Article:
No discussion on Islamic economics can be complete without mentioning al-Ghazali (1058–1111), who was named “The proof of Islam” for his reformative services to Islam. His views on economic activities emphasise the ethical aspects. He considers wealth as a mere means to achieve ends, emphasising the need to earn a legitimate income. The core reminder of his writing is that a person’s behaviour should remain consistent in a mosque, home or the market. In other words, to lead a pious life, a person must be a living example of their belief. Another ethical teaching of al-Ghazali is to trade with honest merchants (Muslims and non-Muslims). He forbids doing business with anyone who is a cruel oppressor or possesses stolen property. Thoughtful consideration of al-Ghazali’s writing on the economy is necessary today to highlight the role of ethics in economics, as the ethical component of commerce is either ignored or downplayed in the world today. A case and point are that vaccinating the emerging world against COVID-19 is a crucial topic that lacks action. In contrast, the developed world sits on abundant vaccines that will expire before ever being used.
The decline of the Abbasid Khilafat coincides with the awakening in other parts of the world. The Indian Empire, Chinese Empire and European Empires grew with their economic might and structures. Knowledge from the Islamic world was carried to these empires through translations of Greek thought and Islamic research in all aspects of life, including commerce.
With the might of other empires growing and the decimation of Muslims by the Mongols, the era of the economic dominance of Muslims came to an end. This decline in intellectual thought was a mark of internal disputes amongst Muslims. When the time of the advent of the Promised Messiahas came, the entire Muslim community was divided, many at war with each other. The level of religious and commercial discourse was at an all-time low. The mosque and the market established by the Holy Prophetsa appeared on the brink of destruction.
Economic thought and commercial innovation moved from the former Muslim empires to Europe. Writers such as Adam Smith, Benjamin Franklin and others posted economic theories that were followed by emerging nations, such as the United Kingdom. Trade was moved to another level by the formation of Limited Corporations. The international trade and application of laws of the seas helped commerce grow immensely. Regretfully, much of this exponential growth was based on slave labour and exploitation of colonies, against the core Islamic principles espoused by the Holy Prophet Muhammadsa and the Islamic scriptures.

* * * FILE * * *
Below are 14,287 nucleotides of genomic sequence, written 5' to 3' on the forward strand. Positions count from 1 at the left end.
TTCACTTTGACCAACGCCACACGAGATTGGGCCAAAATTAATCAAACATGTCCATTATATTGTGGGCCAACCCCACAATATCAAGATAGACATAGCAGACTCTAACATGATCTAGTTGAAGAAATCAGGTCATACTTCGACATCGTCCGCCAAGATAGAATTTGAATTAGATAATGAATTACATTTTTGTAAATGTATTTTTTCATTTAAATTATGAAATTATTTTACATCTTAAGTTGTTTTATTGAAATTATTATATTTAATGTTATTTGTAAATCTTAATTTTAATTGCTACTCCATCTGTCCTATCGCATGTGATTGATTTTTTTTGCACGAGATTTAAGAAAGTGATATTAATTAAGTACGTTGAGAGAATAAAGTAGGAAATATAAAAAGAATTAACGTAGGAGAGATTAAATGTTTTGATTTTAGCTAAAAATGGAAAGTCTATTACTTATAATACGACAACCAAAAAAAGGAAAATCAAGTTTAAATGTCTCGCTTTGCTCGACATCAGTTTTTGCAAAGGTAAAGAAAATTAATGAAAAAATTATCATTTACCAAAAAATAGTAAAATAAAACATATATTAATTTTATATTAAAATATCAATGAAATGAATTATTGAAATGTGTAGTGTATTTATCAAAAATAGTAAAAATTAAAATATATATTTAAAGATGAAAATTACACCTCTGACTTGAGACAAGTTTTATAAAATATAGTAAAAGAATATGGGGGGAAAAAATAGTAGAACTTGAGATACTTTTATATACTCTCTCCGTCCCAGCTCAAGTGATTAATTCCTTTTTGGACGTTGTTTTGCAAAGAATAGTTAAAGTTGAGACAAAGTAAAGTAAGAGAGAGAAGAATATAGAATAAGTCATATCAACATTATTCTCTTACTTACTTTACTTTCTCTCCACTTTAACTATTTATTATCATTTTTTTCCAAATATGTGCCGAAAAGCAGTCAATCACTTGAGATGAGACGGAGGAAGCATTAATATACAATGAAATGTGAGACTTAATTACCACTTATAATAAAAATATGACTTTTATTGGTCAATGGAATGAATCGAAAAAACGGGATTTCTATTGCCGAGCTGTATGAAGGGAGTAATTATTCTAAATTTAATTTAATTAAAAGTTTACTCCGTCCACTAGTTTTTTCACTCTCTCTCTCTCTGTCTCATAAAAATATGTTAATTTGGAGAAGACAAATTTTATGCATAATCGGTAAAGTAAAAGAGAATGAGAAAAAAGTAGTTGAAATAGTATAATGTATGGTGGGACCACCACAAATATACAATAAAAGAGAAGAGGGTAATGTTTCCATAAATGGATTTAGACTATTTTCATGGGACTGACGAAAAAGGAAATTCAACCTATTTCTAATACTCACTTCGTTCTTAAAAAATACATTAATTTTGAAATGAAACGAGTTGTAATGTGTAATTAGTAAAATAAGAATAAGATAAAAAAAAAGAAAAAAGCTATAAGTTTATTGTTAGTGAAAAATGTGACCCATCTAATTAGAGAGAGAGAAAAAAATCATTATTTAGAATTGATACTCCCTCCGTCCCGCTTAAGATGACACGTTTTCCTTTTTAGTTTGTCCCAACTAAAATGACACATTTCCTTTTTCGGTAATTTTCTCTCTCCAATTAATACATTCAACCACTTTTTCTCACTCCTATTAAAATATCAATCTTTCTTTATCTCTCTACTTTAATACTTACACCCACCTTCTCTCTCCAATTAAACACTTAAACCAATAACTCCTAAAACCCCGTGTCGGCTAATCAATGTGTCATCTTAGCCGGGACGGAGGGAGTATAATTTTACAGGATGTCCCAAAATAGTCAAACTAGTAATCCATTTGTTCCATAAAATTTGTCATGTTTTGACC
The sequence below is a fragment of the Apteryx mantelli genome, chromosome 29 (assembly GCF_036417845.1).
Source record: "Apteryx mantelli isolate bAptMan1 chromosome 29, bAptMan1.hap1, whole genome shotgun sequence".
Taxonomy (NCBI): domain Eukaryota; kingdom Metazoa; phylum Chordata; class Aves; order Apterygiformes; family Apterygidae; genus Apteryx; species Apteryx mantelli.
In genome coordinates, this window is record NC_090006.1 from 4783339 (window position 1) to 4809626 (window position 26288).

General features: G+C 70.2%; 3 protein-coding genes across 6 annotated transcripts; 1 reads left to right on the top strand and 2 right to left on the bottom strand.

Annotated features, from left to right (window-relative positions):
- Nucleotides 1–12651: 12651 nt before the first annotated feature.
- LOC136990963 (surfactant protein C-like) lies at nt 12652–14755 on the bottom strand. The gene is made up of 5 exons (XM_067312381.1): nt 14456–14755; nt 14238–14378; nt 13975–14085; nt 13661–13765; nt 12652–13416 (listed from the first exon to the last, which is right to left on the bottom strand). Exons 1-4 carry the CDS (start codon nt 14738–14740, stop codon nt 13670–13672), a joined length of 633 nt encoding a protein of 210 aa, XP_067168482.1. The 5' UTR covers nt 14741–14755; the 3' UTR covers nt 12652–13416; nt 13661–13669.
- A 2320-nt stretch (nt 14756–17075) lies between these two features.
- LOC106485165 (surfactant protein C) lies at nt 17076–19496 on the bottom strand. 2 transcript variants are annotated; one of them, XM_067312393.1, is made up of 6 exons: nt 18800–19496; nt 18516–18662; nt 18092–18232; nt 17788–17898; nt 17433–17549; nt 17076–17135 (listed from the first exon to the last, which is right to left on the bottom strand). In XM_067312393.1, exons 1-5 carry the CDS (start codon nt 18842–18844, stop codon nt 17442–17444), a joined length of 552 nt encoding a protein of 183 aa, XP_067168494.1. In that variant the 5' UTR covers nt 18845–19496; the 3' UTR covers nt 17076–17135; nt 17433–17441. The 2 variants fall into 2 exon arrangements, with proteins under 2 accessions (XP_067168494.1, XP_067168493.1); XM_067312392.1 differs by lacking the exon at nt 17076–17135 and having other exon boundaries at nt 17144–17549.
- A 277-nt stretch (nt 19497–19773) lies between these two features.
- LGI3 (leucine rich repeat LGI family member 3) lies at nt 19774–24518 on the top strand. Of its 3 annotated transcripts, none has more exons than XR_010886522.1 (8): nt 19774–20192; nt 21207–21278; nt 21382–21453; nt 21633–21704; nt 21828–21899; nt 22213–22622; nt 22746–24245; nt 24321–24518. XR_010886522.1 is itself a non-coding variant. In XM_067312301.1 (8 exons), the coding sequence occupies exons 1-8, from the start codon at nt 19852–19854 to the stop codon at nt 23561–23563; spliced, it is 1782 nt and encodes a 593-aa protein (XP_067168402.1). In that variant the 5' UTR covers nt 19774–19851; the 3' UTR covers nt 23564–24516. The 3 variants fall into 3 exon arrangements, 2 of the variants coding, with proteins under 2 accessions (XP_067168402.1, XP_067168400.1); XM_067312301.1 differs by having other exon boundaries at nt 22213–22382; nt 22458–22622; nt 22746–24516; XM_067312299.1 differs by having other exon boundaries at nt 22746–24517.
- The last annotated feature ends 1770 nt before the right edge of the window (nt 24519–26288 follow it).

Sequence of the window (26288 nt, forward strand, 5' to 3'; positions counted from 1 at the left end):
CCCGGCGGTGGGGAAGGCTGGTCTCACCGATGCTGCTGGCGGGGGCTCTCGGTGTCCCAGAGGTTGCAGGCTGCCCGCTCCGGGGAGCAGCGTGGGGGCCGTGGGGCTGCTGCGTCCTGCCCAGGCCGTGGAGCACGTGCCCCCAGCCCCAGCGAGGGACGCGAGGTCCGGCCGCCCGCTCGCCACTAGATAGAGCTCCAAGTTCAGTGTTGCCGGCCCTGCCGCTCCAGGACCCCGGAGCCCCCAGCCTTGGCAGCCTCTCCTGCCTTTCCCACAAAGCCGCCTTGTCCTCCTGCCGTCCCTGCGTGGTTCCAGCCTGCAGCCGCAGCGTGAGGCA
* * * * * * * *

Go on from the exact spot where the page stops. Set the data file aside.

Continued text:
Circling back to the origins of the Islamic economy, we find many financial innovations in the market originating from pre-Islamic practices and customs of trade in Arabia. The Holy Prophetsa established market ethics and his successors always circled back to the original teachings of Islam. He founded a free-market system and strongly supported free trade, proclaiming that “Prices are in the hand of God.” His stand was directly in contradiction to the market economy, be they Greek, Romans or Bedouin. It clearly emphasised his non-interventionist policy favouring an “invisible hand” (as termed by Adam Smith in planting the seeds for secular economics).
The Will (Al-Wasiyyat) by Hazrat Mirza Ghulam Ahmad, the Promised Messiahas
Inqilab-e-Haqiqi by Hazrat Mirza Bashiruddin Mahmud Ahmadra
Politics of Humanitarianism: The Ahmadiyya and the Provision of Social Welfare. In Muslim Faith-Based Organizations and Social Welfare in Africa, pp. 247-272
Economic Thought of al-Ghazali by Islahi, Abdul Azim and Shaikh Mohammad Ghazanfar
Early Islam and the birth of capitalism by Benedikt Koehler
Notes on taxation in Early Islam. Journal of the Economic and Social History of the Orient 17, no. 1 (1974), pp. 136-144
The First Crisis in the Life of Alghazali. Islamic Studies, 11, no. 2 (1972), pp. 113-123